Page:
Ina Rae Hark might not want to include airplanes (and probably boats and space ships) but I see them as no different than other forms of group travel, things such as the stage coach, the locomotive, and the bus. Examples of these methods of travel are found in The Long Utopia, Orphan Island, Ozma of Oz, Slaughter-House Five, Speedy in Oz, and Transcendental.
The off road vehicles include: boats, an airship, a flying island, and spaceships. Dorothy and the orphans of Orphan Island all travel to their utopias (Ev and the island) by boat. Dorothy's journey begins on ship bound for Australia and ends up being a ersatz raft made from a chicken coop when she is washed overboard. For The Long Utopia, various people travel between Earths by way of special airships that can "step" between these alternative versions. There are other means of traveling, including step boxes, natural stepping, and soft spots, but the main mode of transportation are these airships.
Transcendental is in many regards nearly identical in structure to Greenglass House except Milo and the other storytellers stay put in his home during a fierce winter storm. Both novels use the exchange of stories to pass the time and to give the sense of travel while the actual travelers are essentially stuck. For Milo Pines, there is snow and the possibility of freezing to death. For the travelers in Gunn's novel, there is space.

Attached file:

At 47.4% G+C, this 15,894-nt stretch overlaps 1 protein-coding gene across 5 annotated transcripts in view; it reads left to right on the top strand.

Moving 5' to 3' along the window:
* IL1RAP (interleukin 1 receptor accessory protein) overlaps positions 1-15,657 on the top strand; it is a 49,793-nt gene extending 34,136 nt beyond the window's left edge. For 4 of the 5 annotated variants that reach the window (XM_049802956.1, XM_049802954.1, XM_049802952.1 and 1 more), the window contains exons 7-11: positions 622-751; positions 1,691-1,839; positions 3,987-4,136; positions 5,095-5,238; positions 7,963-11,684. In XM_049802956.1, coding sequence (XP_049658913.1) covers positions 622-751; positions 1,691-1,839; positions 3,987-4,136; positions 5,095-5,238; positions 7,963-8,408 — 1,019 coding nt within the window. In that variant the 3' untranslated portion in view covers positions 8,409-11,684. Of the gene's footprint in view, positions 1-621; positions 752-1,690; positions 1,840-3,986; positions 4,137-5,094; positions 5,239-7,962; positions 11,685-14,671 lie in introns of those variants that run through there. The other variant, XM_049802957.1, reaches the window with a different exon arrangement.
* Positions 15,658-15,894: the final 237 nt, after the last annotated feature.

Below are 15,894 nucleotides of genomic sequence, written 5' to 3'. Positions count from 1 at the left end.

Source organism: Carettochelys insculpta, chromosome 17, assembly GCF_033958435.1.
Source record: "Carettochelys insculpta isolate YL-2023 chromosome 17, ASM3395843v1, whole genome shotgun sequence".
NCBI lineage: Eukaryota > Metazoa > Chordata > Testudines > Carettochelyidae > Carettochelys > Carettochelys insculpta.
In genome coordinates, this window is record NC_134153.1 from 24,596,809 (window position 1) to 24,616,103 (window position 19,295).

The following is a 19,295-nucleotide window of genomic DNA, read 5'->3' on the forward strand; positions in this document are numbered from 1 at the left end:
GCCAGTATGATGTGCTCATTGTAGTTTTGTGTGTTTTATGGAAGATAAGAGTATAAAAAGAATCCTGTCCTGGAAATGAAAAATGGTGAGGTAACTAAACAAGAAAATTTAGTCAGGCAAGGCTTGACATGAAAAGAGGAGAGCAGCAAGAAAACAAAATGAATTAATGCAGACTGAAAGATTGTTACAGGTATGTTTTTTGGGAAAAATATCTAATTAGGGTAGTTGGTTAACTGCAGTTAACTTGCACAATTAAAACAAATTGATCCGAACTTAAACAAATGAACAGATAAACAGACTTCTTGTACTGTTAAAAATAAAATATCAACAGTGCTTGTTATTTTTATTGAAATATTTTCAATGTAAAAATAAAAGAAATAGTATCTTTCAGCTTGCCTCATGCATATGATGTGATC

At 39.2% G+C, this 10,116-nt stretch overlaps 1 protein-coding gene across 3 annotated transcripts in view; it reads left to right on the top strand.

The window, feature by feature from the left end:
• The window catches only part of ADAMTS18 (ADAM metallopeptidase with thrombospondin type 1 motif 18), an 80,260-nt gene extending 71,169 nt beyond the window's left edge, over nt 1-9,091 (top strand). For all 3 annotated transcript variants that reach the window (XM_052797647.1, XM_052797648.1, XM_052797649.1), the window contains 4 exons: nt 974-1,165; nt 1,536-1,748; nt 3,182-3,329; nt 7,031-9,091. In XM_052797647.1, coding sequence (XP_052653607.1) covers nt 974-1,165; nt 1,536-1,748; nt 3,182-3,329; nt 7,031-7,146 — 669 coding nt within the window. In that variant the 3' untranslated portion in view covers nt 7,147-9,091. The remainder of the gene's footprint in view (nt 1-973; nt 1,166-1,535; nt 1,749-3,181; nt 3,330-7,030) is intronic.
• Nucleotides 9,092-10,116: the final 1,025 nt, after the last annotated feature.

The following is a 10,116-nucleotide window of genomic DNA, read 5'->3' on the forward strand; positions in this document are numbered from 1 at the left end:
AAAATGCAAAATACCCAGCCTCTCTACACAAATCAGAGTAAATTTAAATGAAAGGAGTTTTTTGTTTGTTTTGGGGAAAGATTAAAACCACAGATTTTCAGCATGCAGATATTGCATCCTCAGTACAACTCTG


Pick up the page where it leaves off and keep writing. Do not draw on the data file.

Speedy gets to Oz by flying twice. First he's launched into space via a geyser like Old Faithful but more powerful. Then he happens to land on a floating island that is en route to the Emerald City. Essentially he travels to two different utopias via two different methods of flight.
Finally there is Ozma, who also travels to Ev in Ozma of Oz. She as we discussed in The Marvelous Land of Oz is an orphan with similar powers over the cornfield as Dorothy. That power extends (with magical tools) to the Deadly Desert. While Dorothy (and Bill) float to Ev, she and her retinue travel via a magic red carpet that unrolls ahead of them allowing them to safely walk over the border between Oz and Ev.
These eleven examples all have off road routes to utopia that in the strictest eight percent of road narratives don't qualify. The work as road narratives because there is a traveler, a destination, and a route. That the route doesn't include a paved or marked road is immaterial.
Comment #1: Sunday, August 19, 2018 at 11:05:55
Stephanie Jane (Literary Flits)
The first time I've seen The Phantom Tollbooth crop up on a book blog I think. One of my absolute favourite stories as a child. Must find myself another copy :-)
Comment #2: Friday, August 24, 2018 at 14:20:00
I belive it's still in print. Book Depository has multiple editions. As does Blackwells.